Radiological studies of LMNB1-related autosomal dominant leukodystrophy and Marinesco-Sjögren syndrome

University dissertation from Uppsala : Acta Universitatis Upsaliensis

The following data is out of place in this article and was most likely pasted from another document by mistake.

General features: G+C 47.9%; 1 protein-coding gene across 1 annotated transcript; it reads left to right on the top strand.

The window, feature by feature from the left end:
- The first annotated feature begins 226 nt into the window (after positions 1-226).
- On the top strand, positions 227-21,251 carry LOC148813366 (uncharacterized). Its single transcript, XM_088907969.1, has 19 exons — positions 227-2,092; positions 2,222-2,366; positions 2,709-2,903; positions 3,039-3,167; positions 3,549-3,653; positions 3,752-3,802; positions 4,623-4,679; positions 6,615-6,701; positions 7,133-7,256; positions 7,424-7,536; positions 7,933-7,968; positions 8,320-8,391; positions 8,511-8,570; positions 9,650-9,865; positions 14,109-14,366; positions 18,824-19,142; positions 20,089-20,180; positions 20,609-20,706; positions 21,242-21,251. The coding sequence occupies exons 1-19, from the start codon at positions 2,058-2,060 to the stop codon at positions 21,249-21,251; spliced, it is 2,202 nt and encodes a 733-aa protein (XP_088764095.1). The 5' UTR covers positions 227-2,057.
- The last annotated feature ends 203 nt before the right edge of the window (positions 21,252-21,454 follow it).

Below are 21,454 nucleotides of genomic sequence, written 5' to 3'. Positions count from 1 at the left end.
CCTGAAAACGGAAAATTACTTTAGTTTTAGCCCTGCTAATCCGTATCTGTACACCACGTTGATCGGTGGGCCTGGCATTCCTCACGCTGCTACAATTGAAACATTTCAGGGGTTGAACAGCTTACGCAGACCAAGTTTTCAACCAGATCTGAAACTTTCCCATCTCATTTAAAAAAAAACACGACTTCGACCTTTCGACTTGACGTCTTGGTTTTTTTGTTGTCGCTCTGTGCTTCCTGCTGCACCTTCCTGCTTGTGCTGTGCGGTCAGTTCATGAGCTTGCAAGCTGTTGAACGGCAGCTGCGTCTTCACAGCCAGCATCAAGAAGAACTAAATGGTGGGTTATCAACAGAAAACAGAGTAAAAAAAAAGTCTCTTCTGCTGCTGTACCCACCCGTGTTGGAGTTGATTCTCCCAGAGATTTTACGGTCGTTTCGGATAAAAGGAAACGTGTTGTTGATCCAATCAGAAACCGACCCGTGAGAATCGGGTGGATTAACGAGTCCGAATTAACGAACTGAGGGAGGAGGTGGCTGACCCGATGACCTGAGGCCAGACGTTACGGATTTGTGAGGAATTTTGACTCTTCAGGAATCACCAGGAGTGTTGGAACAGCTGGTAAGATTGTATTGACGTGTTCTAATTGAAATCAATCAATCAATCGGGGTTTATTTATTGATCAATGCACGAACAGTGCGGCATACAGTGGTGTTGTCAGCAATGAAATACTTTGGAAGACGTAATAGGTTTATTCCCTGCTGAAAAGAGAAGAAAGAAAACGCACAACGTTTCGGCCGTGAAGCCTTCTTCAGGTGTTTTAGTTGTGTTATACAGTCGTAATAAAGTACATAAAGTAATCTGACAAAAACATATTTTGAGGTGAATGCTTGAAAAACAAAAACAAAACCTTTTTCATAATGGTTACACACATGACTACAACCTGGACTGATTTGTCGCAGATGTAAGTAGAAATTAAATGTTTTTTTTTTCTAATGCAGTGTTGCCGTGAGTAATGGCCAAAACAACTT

Abstract: There are approximately 6000 to 8000 rare diseases, each with a prevalence of less than 1 / 10 000, but in aggregate affecting 6 to 8% of the population. It is important to evaluate disease development and progression to know the natural course of any disease. This information can be utilized in diagnostics and in assessing effects of therapeutic interventions as they become available. This thesis describes the natural clinical history and evolution of imaging findings of two rare diseases over approximately two decades.Papers I, II and III present clinical, magnetic resonance imaging (MRI), magnetic resonance spectroscopy (MRS) and 18F-fluorodeoxyglucose positron emission tomography (FDG-PET) findings in LMNB1-related autosomal dominant leukodystrophy (ADLD). MRI was found to be very sensitive in finding pathology in patients with LMNB1-related ADLD, even before the onset of clinical symptoms. However, even patients with widespread MRI changes can have a relatively mild symptomatology and present only slight disturbances in metabolic examinations such as MRS and FDG-PET. This is compatible with relatively intact axons, even as myelin impairment is widespread.Paper IV presents clinical and MRI findings in the brain and musculature in SIL1-positive Marinesco-Sjögren syndrome (MSS), and describes a new, mild phenotype of the disease with no intellectual disabilities and only slight motor disabilities. With a 19-year-long radiological follow-up, a slow progressive atrophic process in the cerebellum and brainstem could be demonstrated. MRI of the musculature shows early involvement of the quadriceps and gastrocnemii but not the tibialis anterior, progressing to widespread atrophy in the back and upper and lower limbs at the age of 20 years. In the mildest phenotype, the most severely affected muscles were the m gluteus maximus, m sartorius, m peroneus longus, and the lateral head of the m gastrocnemius.